It is ridiculously rare for a Major League Baseball team to win a division with a rotation that consists of four pitchers who have less than a year of big league experience when it comes to starting games. Hence, the Milwaukee Brewers are interested in acquiring Los Angeles Dodgers starting pitcher Aaron Harang.
This should not come as a surprise to the fans in Milwaukee as the Brewers were very interested in signing a veteran starter, such as Ryan Dempster or Kyle Lohse, this past off-season. Both players asked for way too much money, considering their age, and the organization was content with giving their talented prospects a chance. This made sense because Michael Fiers, Wily Peralta and Mark Rogers showed a lot of promise last season, especially down the stretch when Milwaukee was in the hunt for a playoff spot. Not to mention, Marco Estrada has fared well in a starting role as well.
However, if Milwaukee wants to take advantage of their over-powering offense that ranked first in the National League last season, they must have a pitching staff to back them up. The bullpen was horrendous in 2012, posting a Major League-worst 4.66 earned run average, but general manager Doug Melvin looks to have rebuilt it properly. Now, it comes down to what the starters are going to be able to do.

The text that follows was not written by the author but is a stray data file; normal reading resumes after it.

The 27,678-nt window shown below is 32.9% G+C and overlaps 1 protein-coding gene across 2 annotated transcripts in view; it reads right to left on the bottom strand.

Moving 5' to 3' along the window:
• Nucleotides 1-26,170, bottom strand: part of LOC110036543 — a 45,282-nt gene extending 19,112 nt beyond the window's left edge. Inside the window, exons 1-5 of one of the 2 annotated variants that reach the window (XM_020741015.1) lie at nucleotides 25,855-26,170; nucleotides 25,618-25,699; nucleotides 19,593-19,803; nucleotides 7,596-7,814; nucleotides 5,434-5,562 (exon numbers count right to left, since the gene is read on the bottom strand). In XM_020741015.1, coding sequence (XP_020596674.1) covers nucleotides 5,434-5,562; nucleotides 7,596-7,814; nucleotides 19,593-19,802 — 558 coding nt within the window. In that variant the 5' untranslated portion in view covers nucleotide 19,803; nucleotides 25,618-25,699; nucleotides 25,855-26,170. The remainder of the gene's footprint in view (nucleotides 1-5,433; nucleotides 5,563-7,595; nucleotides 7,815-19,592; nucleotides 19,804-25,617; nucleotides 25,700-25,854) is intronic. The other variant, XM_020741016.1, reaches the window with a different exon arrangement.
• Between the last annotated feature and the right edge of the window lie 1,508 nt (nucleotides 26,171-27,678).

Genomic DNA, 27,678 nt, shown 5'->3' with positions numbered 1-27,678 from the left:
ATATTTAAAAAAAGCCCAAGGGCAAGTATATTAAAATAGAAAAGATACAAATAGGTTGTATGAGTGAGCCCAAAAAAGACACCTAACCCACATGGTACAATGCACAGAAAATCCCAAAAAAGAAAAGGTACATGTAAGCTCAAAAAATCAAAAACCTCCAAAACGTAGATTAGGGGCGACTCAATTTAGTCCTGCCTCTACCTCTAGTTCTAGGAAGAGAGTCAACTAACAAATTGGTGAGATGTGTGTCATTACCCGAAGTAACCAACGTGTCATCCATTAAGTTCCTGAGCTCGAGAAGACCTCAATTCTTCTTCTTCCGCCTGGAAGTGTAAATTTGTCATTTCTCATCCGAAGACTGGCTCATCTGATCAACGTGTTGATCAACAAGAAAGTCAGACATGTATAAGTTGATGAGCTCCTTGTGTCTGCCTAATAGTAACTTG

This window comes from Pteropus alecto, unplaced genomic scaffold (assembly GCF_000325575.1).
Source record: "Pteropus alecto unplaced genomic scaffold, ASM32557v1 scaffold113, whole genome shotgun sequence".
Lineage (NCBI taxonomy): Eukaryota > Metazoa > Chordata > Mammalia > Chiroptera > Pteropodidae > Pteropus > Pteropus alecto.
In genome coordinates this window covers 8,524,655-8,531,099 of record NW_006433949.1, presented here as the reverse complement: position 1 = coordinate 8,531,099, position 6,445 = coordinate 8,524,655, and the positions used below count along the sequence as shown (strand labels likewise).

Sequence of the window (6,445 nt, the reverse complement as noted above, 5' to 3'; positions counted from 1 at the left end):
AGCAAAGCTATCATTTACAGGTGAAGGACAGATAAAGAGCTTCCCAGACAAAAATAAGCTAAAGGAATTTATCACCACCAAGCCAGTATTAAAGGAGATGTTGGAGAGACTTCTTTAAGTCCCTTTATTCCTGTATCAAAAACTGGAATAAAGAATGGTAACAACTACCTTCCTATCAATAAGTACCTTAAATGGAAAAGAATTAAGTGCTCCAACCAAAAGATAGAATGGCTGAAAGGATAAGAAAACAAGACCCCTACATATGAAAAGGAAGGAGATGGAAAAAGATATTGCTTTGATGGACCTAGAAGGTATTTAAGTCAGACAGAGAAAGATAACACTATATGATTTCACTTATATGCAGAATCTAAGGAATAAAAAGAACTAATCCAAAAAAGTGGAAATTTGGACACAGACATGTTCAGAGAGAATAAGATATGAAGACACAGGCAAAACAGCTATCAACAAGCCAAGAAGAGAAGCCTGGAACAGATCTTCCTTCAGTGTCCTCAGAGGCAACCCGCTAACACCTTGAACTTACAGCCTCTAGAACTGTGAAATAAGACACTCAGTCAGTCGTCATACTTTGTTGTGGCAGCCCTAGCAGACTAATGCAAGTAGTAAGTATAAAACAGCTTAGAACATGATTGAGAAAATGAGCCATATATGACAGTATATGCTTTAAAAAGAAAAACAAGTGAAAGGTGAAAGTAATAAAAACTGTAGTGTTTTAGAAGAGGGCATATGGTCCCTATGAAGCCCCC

Ace Yovani Gallardo has been outstanding since being called up to the big leagues in 2007. There is no question he is a sturdy veteran that can handle the weight of the rotation on his shoulders. However, he had fellow veterans Randy Wolf (even though he was awful), Shaun Marcum and Zack Greinke to help him over the past few years. In 2013, Gallardo will be the top dog who cannot afford to have a bad start because of the huge repercussions it could have on the team.
The Brewers sent scouts to watch Harang pitch in his Minor League game on Monday afternoon in which he tossed three scoreless innings. Considering the Dodgers have a surplus of starting pitchers, there is no question they will try and move the right-hander before the start of the season.
If Milwaukee could acquire Harang, they would have to pay him $7 million this season and another $7 million next year if they wish to keep him. If the Brewers feel that they no longer need his services in 2014, they have the option to buyout his contract for $2 million. However, in order to acquire the 34-year-old, the organization would have to offer an appropriate deal to Los Angeles.
Considering the Dodgers want to get rid of Harang and his $7 million anyways, the Brewers will not have to give up much to obtain him. One or two prospects should do the trick, but the only problem with that is Milwaukee does not have an abundance of talented minor leaguers these days. It is doubtful they would be willing to part ways with a top 10 prospect, but in all honesty, I do not believe that would be necessary to pry Harang away from Los Angeles.
It will be interesting to see if the Brewers come up with a deal to get the 6-foot-7, 261-pound pitcher, as he would clearly be a huge asset behind Gallardo in the rotation.
Harang went 10-10 with a 3.61 ERA, 131 strikeouts and 179 2/3 innings in 31 starts last season with the Dodgers.